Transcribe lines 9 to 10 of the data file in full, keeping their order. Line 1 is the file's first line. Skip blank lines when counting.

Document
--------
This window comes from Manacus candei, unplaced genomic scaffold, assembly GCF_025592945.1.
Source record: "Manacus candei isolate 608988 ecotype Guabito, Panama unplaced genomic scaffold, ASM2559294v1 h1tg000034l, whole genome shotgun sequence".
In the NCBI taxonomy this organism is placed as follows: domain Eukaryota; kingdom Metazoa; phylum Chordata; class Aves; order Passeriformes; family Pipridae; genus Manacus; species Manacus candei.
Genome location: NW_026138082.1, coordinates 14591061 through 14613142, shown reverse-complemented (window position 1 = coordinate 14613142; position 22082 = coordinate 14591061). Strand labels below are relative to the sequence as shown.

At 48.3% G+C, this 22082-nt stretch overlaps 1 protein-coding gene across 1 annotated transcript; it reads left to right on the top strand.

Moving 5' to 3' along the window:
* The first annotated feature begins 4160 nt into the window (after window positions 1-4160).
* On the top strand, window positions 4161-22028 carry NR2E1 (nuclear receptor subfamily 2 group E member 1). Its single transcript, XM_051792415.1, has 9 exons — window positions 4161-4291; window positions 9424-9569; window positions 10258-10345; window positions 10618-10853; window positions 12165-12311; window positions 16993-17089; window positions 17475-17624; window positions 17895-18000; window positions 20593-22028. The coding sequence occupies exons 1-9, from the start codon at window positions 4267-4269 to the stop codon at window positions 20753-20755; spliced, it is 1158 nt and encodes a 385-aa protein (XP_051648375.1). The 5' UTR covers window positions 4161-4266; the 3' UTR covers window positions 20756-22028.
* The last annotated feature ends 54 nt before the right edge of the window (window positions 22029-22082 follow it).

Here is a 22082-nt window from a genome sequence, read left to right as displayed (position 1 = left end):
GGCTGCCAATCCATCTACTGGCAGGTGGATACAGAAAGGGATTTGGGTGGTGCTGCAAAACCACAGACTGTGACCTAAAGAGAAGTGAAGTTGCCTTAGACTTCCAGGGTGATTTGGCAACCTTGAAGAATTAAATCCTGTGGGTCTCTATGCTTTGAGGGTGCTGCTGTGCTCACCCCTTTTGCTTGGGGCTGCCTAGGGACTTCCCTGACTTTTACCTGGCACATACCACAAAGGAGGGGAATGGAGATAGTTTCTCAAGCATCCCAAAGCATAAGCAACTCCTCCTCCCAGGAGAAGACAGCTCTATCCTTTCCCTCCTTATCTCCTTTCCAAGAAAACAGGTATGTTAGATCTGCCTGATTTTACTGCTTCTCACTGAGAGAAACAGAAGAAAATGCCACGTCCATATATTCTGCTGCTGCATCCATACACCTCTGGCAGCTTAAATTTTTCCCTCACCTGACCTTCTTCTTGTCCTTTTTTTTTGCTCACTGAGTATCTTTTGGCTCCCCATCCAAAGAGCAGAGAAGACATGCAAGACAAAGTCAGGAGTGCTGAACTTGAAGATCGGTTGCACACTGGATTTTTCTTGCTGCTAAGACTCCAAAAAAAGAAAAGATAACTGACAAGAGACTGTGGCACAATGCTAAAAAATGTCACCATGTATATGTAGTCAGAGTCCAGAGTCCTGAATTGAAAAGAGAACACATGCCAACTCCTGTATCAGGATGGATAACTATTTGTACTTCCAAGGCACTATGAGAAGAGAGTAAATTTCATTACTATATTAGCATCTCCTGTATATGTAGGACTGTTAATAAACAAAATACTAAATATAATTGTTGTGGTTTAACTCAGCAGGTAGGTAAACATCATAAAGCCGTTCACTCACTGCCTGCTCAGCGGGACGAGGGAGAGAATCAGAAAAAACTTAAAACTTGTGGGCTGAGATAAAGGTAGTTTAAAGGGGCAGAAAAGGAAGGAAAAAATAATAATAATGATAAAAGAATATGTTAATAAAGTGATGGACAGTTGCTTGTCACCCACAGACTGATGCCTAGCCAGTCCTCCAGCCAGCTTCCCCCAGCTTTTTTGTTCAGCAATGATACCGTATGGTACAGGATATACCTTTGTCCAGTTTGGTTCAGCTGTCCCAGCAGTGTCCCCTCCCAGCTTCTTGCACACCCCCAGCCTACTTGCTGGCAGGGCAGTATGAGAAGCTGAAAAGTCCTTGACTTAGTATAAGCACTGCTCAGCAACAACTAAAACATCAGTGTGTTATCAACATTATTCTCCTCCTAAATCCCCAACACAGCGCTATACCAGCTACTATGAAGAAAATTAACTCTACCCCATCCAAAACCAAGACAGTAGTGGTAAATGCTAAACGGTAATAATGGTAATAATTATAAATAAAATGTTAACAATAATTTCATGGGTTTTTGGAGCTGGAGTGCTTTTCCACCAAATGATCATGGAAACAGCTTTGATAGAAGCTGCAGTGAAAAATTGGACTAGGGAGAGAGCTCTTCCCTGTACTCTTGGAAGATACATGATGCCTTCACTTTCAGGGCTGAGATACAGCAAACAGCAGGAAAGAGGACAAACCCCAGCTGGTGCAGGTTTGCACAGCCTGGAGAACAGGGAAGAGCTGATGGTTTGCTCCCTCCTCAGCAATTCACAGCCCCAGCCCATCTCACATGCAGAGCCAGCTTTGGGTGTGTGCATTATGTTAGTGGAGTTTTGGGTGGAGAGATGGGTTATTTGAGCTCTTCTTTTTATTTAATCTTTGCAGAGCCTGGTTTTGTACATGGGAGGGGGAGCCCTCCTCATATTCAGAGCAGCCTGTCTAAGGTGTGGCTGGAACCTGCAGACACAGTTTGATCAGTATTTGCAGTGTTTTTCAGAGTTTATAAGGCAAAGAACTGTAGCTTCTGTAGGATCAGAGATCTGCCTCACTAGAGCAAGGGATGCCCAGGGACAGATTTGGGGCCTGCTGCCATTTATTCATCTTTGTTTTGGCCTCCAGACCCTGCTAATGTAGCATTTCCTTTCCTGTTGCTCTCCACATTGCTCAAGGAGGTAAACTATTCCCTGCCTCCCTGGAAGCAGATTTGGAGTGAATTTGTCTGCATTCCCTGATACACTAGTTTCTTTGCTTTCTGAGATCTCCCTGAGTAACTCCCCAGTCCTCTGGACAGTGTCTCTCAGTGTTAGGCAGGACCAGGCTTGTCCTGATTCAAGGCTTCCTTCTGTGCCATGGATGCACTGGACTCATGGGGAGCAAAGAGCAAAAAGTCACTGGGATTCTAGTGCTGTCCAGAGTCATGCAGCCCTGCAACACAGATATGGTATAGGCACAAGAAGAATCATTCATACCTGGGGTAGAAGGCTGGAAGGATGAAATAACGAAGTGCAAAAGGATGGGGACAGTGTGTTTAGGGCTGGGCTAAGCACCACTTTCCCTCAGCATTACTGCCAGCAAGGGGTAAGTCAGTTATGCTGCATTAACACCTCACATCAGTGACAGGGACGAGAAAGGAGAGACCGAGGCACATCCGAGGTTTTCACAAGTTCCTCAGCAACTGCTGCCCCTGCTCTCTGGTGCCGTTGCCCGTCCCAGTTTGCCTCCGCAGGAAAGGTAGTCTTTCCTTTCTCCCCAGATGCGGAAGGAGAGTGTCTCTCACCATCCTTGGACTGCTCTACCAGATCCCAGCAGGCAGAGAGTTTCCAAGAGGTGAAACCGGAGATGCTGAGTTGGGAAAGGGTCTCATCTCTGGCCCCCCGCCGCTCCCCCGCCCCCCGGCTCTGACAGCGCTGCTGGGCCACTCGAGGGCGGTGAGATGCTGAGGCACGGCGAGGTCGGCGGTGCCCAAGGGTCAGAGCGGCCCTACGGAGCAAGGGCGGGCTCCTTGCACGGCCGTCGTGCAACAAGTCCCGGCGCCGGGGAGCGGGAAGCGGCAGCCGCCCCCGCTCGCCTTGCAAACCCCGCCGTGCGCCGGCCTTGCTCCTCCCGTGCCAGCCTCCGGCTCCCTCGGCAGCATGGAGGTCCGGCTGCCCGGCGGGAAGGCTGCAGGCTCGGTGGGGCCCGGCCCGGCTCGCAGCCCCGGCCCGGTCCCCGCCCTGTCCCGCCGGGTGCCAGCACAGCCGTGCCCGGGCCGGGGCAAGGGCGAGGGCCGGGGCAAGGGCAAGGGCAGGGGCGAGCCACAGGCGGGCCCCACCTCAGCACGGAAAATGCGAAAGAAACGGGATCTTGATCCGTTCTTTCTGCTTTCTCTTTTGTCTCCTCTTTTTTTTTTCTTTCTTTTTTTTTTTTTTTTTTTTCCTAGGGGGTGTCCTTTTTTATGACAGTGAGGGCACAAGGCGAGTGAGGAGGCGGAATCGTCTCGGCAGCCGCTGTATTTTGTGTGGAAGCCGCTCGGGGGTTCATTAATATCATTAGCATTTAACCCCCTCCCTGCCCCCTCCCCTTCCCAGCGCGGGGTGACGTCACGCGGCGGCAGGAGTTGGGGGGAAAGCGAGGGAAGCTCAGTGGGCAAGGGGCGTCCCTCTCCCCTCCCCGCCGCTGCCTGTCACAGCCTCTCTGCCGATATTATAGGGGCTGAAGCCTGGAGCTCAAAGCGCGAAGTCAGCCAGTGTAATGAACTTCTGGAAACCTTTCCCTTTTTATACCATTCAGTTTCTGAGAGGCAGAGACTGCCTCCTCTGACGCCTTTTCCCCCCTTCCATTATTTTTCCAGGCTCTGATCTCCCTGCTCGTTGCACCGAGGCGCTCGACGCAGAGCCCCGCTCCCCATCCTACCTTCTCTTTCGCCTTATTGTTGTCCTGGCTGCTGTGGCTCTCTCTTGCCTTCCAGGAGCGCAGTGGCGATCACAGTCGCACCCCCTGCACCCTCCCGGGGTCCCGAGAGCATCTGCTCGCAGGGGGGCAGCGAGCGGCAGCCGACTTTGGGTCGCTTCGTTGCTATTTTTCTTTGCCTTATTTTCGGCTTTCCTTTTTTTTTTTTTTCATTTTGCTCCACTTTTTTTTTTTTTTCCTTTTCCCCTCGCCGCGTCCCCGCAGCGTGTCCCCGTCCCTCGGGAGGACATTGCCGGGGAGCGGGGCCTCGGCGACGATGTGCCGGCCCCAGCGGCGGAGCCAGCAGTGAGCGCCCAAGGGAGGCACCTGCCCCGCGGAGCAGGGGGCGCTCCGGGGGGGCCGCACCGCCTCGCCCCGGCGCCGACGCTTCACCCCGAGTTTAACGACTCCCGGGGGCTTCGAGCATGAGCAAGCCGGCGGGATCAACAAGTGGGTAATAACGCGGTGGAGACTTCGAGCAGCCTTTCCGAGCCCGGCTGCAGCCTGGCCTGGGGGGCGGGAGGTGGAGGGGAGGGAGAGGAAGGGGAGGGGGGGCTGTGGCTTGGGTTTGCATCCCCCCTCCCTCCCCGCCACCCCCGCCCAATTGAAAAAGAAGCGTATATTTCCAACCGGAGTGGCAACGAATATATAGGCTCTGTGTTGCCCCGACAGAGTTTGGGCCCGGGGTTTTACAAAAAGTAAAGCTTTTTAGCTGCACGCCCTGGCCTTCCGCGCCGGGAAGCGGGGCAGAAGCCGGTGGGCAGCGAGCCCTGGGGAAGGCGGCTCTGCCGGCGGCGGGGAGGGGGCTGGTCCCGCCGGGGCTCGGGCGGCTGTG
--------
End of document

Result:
* The last annotated feature ends 54 nt before the right edge of the window (window positions 22029-22082 follow it).

Here is a 22082-nt window from a genome sequence, read left to right as displayed (position 1 = left end):